Malawi’s biggest commercial bank by assets, National Bank of Malawi, has predicted tough times for Malawi’s economy in the coming months of the year.
In its summary of unaudited interim results for the period ended June 20, 2015 released yesterday, NBM has predicted a second half of the year punctuated by high inflation, high interest rates and a depreciating kwacha.
The bank says lagged pass through effects of the depreciating kwacha and food prices are expected to dominate and influence the rate of inflation.
“Rising food costs and a depreciating currency are expected to reverse the recent downward trend in inflation,” reads the statement, in part.
“The looming food shortages will only heighten speculation and continue to push up food prices,” says NBM in the statement.
Malawi’s inflation was recorded at 21.3 percent in June 2015 up from 19.5 percent in May as pressure mounted on food prices.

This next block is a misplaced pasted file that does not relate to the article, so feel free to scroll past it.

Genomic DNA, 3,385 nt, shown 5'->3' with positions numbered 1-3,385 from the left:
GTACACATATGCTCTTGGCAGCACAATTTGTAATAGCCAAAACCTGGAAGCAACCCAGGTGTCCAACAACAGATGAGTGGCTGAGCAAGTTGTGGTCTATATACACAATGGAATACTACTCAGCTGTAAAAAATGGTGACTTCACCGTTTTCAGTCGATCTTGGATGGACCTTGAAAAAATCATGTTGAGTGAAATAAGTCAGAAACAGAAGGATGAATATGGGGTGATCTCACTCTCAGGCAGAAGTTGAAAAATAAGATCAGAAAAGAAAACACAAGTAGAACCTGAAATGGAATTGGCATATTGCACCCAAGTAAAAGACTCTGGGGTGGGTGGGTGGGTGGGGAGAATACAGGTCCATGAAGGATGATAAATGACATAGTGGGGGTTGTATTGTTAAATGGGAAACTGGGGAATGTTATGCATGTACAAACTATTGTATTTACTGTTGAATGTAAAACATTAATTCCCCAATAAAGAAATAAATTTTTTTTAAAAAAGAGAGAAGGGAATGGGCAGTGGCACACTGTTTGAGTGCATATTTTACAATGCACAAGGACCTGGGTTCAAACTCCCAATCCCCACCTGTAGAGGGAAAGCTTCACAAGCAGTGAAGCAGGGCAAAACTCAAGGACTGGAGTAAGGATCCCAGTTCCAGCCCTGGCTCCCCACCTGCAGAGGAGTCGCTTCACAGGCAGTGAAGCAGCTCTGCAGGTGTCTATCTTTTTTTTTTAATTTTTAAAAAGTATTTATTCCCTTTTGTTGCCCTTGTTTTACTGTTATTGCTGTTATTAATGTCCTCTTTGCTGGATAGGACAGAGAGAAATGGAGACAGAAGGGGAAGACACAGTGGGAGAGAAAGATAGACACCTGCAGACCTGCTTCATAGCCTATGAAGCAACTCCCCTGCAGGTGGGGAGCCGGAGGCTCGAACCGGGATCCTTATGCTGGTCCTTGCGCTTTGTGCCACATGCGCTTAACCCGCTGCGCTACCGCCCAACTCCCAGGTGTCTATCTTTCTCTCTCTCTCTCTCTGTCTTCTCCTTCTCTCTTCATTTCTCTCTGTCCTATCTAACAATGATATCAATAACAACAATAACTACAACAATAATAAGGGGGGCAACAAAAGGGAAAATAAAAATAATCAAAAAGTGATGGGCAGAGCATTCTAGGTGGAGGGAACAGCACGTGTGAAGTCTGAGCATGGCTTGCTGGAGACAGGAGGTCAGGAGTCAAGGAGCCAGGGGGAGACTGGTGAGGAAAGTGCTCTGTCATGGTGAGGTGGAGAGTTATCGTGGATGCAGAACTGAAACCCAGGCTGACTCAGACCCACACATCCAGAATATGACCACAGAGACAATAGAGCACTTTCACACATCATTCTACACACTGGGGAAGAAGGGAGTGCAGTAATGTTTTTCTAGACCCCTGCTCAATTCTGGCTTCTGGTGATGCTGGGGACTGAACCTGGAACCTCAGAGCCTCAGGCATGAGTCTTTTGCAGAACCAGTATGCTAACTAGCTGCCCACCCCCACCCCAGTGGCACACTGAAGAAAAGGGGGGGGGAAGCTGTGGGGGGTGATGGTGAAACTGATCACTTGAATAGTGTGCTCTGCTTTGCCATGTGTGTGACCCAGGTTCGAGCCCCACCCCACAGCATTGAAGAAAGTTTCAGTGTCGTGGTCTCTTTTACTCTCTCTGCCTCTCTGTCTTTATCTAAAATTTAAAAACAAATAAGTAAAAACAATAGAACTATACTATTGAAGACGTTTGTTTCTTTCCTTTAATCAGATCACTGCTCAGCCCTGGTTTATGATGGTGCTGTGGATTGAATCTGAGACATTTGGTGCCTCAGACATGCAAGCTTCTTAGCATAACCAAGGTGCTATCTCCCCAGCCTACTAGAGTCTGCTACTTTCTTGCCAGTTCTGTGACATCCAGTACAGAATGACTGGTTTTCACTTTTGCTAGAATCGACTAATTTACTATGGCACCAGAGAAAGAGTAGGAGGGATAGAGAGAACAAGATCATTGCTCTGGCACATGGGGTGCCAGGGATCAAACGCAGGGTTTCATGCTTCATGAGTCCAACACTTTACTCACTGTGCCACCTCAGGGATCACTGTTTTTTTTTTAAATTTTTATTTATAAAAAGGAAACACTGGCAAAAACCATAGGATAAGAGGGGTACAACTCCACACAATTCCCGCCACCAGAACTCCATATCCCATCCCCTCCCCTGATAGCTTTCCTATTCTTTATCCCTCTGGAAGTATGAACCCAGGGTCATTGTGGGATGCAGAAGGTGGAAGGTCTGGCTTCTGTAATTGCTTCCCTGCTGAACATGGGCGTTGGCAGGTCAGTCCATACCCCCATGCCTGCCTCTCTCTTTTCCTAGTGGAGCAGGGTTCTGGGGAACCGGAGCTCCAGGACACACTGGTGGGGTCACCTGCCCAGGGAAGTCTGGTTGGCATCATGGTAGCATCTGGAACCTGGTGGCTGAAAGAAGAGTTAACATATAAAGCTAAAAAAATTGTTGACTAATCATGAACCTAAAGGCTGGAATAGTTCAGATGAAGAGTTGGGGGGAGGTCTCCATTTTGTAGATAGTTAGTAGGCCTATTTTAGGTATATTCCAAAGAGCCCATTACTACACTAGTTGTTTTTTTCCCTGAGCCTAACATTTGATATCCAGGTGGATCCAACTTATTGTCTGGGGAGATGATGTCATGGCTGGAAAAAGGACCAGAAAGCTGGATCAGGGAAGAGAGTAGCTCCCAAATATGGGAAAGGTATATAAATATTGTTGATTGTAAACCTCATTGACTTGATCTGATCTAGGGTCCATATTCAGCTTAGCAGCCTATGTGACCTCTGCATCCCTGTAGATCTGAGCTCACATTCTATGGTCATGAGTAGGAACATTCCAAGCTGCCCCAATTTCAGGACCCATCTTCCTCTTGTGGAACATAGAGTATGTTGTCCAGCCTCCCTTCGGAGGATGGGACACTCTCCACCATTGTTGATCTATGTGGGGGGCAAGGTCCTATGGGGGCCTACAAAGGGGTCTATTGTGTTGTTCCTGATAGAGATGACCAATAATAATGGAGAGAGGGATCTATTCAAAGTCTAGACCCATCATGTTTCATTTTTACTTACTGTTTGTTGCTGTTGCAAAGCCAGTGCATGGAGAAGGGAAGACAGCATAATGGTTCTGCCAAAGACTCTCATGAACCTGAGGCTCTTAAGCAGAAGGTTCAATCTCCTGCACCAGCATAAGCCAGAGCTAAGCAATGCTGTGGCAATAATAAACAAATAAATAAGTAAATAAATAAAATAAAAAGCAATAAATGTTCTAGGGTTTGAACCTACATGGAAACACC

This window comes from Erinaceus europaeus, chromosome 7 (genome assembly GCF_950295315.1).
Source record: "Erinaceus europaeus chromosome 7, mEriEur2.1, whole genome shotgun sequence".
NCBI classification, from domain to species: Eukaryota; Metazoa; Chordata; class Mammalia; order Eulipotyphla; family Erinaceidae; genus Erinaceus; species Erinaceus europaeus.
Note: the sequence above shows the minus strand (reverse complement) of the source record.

Despite being just a few months after harvest, maize prices have remained relatively high at around K7000 per 50kg bag due to reduced volumes harvested last year.
NBM says the aid freeze by Malawi’s donors in the wake the cashgate continues to force government into domestic borrowing to fill the gap, thereby exerting pressure on interest rates.
During the first half of the year, NBM group posted an after-tax profit of K8.1 billion up from K6.9 billion raised during the first six months of 2014.
The NBM board has since proposed an interim dividend of K1.5 billion, representing K3.22 per share which is K1 billion shy of the K2.5 billion declared during the same time in 2014.
The bank has further said that it expects the results of the second half of the year not to be significantly different from those in the first half.